The risks of non-use must be considered: acatech IMPULSE identifies need for action in the use of digital health data
Munich, 07 June 2023
acatech IMPULSE Health Data
Medicine in Germany will not reach its full potential unless it makes adequate use of data. The IMPULSE “Gesundheitsdatennutzung – sicher und souverän” (Safe and sovereign use of health data) (in German), published today, outlines how to rectify this. In addition to proposing national rules, nuanced data sharing and ways to increase data quality, the working group is urging public debate. In its view, the risks of non-use are serious, considering the obvious benefit of health data.
Printers are still clattering, fax machines beeping and patient files are piled up in practices and hospitals the length and breadth of Germany.
To this day, medical information that is already stored somewhere digitally frequently has to be printed out and handed to the next practitioner, where the information then has to be entered into a computer system by qualified staff,” writes Olaf Dössel in the introduction to the acatech IMPULSE. He is Professor of Biomedical Engineering at KIT (Karlsruhe Institute of Technology) in Karlsruhe and is deputy head of the acatech Healthcare Technologies topic network together with Professor Thomas Lenarz (Department Chairman at Hannover Medical School).
Paper-based data sharing not only takes time that would be better spent on patient care. “The advantages of using digital health data in medicine are now so obvious that it would be negligent not to use them,” said Thomas Lenarz. They include:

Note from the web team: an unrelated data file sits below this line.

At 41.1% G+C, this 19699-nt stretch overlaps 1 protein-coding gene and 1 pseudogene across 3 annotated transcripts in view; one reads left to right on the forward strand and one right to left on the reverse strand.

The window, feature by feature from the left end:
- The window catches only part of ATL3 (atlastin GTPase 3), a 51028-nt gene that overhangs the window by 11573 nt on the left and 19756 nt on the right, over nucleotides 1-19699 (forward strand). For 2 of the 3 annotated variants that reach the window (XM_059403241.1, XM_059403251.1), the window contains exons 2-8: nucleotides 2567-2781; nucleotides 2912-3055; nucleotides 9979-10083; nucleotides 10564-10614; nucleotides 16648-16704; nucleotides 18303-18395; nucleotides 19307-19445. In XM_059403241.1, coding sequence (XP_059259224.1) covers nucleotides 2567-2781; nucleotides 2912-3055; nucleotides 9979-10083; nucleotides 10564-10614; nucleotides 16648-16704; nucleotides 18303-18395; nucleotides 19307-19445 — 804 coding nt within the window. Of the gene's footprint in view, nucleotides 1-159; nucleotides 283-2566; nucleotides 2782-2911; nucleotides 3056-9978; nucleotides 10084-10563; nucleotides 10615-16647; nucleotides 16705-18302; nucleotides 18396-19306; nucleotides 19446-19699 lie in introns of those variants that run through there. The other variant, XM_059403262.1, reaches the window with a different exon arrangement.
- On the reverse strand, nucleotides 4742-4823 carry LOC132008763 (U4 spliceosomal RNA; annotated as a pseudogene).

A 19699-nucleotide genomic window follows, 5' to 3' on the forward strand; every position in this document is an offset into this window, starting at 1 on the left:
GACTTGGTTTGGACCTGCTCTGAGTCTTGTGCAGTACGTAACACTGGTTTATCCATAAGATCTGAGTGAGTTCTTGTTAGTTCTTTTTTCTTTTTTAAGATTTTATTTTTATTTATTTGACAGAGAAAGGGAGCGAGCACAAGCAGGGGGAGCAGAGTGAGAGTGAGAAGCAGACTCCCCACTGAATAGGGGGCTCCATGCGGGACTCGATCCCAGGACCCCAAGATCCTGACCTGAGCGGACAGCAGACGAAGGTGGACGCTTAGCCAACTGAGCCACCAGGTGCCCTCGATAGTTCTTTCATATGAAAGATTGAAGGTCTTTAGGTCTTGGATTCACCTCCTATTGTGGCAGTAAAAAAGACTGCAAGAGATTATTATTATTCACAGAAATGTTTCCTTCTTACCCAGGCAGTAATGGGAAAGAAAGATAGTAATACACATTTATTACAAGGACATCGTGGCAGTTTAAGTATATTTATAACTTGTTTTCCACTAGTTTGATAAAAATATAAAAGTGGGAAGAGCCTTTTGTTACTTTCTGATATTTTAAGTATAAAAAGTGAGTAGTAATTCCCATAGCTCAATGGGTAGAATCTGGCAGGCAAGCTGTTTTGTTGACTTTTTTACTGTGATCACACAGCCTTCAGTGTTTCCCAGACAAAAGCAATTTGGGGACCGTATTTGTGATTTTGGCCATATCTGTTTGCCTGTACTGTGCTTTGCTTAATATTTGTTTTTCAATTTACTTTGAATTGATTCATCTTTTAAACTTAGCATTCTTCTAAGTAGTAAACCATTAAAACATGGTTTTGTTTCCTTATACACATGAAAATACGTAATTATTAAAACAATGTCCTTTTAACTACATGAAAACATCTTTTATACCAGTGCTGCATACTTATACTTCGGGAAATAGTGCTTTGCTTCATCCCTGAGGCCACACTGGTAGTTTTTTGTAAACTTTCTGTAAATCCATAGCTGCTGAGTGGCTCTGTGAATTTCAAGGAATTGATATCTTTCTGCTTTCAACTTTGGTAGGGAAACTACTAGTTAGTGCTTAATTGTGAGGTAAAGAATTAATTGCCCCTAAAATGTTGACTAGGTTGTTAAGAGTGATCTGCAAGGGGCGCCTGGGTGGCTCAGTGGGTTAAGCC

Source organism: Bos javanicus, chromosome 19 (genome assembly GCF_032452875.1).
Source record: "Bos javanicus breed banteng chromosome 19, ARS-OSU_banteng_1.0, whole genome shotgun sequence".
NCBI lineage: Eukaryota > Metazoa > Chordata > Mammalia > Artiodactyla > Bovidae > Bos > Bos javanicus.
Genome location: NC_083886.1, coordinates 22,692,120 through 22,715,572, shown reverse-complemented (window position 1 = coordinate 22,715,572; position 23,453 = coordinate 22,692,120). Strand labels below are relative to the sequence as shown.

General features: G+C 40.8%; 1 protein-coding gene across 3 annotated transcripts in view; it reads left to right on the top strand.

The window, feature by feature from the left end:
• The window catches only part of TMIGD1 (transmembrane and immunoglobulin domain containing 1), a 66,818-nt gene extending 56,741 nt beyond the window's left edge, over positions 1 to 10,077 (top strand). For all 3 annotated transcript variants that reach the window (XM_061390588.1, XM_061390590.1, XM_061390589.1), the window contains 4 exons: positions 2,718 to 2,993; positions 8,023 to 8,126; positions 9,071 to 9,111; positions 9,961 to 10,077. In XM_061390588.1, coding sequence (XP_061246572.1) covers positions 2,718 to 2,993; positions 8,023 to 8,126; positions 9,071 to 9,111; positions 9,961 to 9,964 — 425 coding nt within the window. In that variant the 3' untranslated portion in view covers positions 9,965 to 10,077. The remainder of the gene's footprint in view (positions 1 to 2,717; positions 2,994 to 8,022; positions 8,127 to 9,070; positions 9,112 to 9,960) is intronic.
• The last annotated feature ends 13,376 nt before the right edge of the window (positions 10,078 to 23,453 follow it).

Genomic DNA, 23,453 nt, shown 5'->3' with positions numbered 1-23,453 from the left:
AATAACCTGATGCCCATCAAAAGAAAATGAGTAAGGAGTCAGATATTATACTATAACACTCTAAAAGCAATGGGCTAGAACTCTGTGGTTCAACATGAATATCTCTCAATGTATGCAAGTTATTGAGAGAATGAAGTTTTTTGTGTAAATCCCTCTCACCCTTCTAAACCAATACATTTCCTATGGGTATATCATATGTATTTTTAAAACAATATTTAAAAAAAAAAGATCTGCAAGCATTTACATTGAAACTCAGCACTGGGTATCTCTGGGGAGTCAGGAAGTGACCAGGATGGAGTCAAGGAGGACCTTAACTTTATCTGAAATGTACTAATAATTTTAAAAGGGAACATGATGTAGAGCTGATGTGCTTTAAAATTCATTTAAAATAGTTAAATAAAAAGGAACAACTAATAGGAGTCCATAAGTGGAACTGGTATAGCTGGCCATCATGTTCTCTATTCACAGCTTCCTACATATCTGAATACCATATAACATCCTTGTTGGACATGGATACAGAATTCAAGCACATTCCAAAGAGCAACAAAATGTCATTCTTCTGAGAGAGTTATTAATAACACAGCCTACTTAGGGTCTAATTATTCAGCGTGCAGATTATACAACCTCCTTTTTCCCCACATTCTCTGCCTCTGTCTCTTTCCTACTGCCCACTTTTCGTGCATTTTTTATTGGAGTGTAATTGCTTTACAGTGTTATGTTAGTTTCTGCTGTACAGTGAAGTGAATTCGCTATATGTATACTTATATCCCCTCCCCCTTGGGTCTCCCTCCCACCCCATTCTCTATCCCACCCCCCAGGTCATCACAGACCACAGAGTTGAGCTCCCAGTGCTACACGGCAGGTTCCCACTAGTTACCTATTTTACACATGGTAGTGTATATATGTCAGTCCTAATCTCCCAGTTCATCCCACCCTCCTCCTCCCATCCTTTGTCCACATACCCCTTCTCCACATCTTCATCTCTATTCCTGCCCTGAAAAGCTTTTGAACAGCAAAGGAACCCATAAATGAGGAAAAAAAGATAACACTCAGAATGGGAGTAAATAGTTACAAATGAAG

- Digital health data make individual therapies a better fit, more proactive, and more holistic. The healthcare system can be geared towards prevention rather than the treatment of symptoms.
- Multiple examinations or unnecessary treatments are avoided if doctors get the full picture that includes all of the patient’s health data.
- The use of digital health data make it possible to control pandemics more effectively; the coronavirus pandemic exposed serious weaknesses in this regard in particular, because there was a delay in obtaining important data or, in some cases, the data were inaccurate.
- Digital data sharing leads to greater efficiency and thus less unnecessary costs as well as more time for patients.
Fundamental changes in healthcare are required so that data can be used effectively for the benefit of healthcare delivery. The working group has come up with proposals on how good-quality data can be collected, shared and used. In addition, the group also believes that change is needed in relation to education and training, funding for innovation and the formation of public opinion.
Moving away from all-or-nothing opt-in/opt-out models
The acatech IMPULSE proposes a nuanced model that assumes patient sovereignty. Under this model, patients are able to decide simply and clearly with whom they share their data and for what purpose. The proposed regulation to set up a European Health Data Space should therefore include a nuanced solution for data sharing.
In particular, we must greatly improve the current situation in Germany with regard to data sharing for use in research. All-or-nothing opt-in or opt-out models fall short.
Olaf Dössel, Professor of Biomedical Engineering at KIT (Karlsruhe Institute of Technology) and deputy head of the acatech Healthcare Technologies topic network